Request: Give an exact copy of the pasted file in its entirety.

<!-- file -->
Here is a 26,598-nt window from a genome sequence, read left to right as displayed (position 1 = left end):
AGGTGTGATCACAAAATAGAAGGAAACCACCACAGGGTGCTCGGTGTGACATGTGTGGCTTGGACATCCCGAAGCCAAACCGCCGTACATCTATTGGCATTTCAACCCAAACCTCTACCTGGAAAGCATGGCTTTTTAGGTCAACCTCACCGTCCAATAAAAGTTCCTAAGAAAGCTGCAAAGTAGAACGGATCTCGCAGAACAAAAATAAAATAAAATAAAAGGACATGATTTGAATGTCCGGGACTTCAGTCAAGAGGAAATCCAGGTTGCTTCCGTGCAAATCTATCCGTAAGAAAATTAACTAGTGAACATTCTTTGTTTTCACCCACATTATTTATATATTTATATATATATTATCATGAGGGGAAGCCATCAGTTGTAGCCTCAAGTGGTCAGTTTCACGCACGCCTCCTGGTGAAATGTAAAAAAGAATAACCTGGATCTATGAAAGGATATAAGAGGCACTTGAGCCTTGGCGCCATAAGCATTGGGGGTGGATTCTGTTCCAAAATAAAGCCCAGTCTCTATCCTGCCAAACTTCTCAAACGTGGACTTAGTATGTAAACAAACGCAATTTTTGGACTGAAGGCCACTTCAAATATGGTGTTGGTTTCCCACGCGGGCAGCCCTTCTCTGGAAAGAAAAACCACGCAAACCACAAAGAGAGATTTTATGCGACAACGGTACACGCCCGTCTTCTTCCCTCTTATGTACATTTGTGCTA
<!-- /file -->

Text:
Here is a 26,598-nt window from a genome sequence, read left to right as displayed (position 1 = left end):
AGGTGTGATCACAAAATAGAAGGAAACCACCACAGGGTGCTCGGTGTGACATGTGTGGCTTGGACATCCCGAAGCCAAACCGCCGTACATCTATTGGCATTTCAACCCAAACCTCTACCTGGAAAGCATGGCTTTTTAGGTCAACCTCACCGTCCAATAAAAGTTCCTAAGAAAGCTGCAAAGTAGAACGGATCTCGCAGAACAAAAATAAAATAAAATAAAAGGACATGATTTGAATGTCCGGGACTTCAGTCAAGAGGAAATCCAGGTTGCTTCCGTGCAAATCTATCCGTAAGAAAATTAACTAGTGAACATTCTTTGTTTTCACCCACATTATTTATATATTTATATATATATTATCATGAGGGGAAGCCATCAGTTGTAGCCTCAAGTGGTCAGTTTCACGCACGCCTCCTGGTGAAATGTAAAAAAGAATAACCTGGATCTATGAAAGGATATAAGAGGCACTTGAGCCTTGGCGCCATAAGCATTGGGGGTGGATTCTGTTCCAAAATAAAGCCCAGTCTCTATCCTGCCAAACTTCTCAAACGTGGACTTAGTATGTAAACAAACGCAATTTTTGGACTGAAGGCCACTTCAAATATGGTGTTGGTTTCCCACGCGGGCAGCCCTTCTCTGGAAAGAAAAACCACGCAAACCACAAAGAGAGATTTTATGCGACAACGGTACACGCCCGTCTTCTTCCCTCTTATGTACATTTGTGCTA